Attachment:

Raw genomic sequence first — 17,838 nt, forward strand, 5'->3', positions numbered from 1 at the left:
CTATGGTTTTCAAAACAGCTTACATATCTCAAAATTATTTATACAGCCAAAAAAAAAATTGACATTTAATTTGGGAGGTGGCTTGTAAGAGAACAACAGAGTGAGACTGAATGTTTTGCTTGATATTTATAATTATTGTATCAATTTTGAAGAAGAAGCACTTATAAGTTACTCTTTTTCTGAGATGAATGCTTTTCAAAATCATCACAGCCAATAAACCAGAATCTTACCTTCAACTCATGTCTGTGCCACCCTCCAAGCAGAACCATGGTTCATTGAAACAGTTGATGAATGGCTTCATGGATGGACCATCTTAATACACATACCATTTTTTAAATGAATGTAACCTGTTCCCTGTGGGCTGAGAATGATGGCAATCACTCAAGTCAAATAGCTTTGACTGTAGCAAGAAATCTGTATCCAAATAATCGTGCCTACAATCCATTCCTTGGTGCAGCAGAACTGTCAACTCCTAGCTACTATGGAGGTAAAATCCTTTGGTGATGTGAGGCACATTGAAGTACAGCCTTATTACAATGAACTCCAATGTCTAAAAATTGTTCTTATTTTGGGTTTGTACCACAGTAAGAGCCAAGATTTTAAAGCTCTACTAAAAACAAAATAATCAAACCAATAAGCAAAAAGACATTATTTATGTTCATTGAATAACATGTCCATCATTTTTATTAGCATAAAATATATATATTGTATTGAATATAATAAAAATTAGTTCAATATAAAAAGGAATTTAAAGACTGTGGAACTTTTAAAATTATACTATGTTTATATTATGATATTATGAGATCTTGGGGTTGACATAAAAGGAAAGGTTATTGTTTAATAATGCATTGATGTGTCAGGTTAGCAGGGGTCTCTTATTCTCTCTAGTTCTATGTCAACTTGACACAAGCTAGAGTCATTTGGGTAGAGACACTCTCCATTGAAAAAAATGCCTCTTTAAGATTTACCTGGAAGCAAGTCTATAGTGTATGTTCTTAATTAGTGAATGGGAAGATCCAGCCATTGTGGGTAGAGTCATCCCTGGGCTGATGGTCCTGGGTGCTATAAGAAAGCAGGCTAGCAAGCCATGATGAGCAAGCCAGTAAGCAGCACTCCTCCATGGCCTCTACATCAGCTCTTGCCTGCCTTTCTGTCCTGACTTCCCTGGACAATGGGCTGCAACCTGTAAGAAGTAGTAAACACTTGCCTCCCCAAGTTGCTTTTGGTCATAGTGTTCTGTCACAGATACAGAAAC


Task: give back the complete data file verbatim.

Raw genomic sequence first — 17,838 nt, forward strand, 5'->3', positions numbered from 1 at the left:
CTATGGTTTTCAAAACAGCTTACATATCTCAAAATTATTTATACAGCCAAAAAAAAAATTGACATTTAATTTGGGAGGTGGCTTGTAAGAGAACAACAGAGTGAGACTGAATGTTTTGCTTGATATTTATAATTATTGTATCAATTTTGAAGAAGAAGCACTTATAAGTTACTCTTTTTCTGAGATGAATGCTTTTCAAAATCATCACAGCCAATAAACCAGAATCTTACCTTCAACTCATGTCTGTGCCACCCTCCAAGCAGAACCATGGTTCATTGAAACAGTTGATGAATGGCTTCATGGATGGACCATCTTAATACACATACCATTTTTTAAATGAATGTAACCTGTTCCCTGTGGGCTGAGAATGATGGCAATCACTCAAGTCAAATAGCTTTGACTGTAGCAAGAAATCTGTATCCAAATAATCGTGCCTACAATCCATTCCTTGGTGCAGCAGAACTGTCAACTCCTAGCTACTATGGAGGTAAAATCCTTTGGTGATGTGAGGCACATTGAAGTACAGCCTTATTACAATGAACTCCAATGTCTAAAAATTGTTCTTATTTTGGGTTTGTACCACAGTAAGAGCCAAGATTTTAAAGCTCTACTAAAAACAAAATAATCAAACCAATAAGCAAAAAGACATTATTTATGTTCATTGAATAACATGTCCATCATTTTTATTAGCATAAAATATATATATTGTATTGAATATAATAAAAATTAGTTCAATATAAAAAGGAATTTAAAGACTGTGGAACTTTTAAAATTATACTATGTTTATATTATGATATTATGAGATCTTGGGGTTGACATAAAAGGAAAGGTTATTGTTTAATAATGCATTGATGTGTCAGGTTAGCAGGGGTCTCTTATTCTCTCTAGTTCTATGTCAACTTGACACAAGCTAGAGTCATTTGGGTAGAGACACTCTCCATTGAAAAAAATGCCTCTTTAAGATTTACCTGGAAGCAAGTCTATAGTGTATGTTCTTAATTAGTGAATGGGAAGATCCAGCCATTGTGGGTAGAGTCATCCCTGGGCTGATGGTCCTGGGTGCTATAAGAAAGCAGGCTAGCAAGCCATGATGAGCAAGCCAGTAAGCAGCACTCCTCCATGGCCTCTACATCAGCTCTTGCCTGCCTTTCTGTCCTGACTTCCCTGGACAATGGGCTGCAACCTGTAAGAAGTAGTAAACACTTGCCTCCCCAAGTTGCTTTTGGTCATAGTGTTCTGTCACAGATACAGAAAC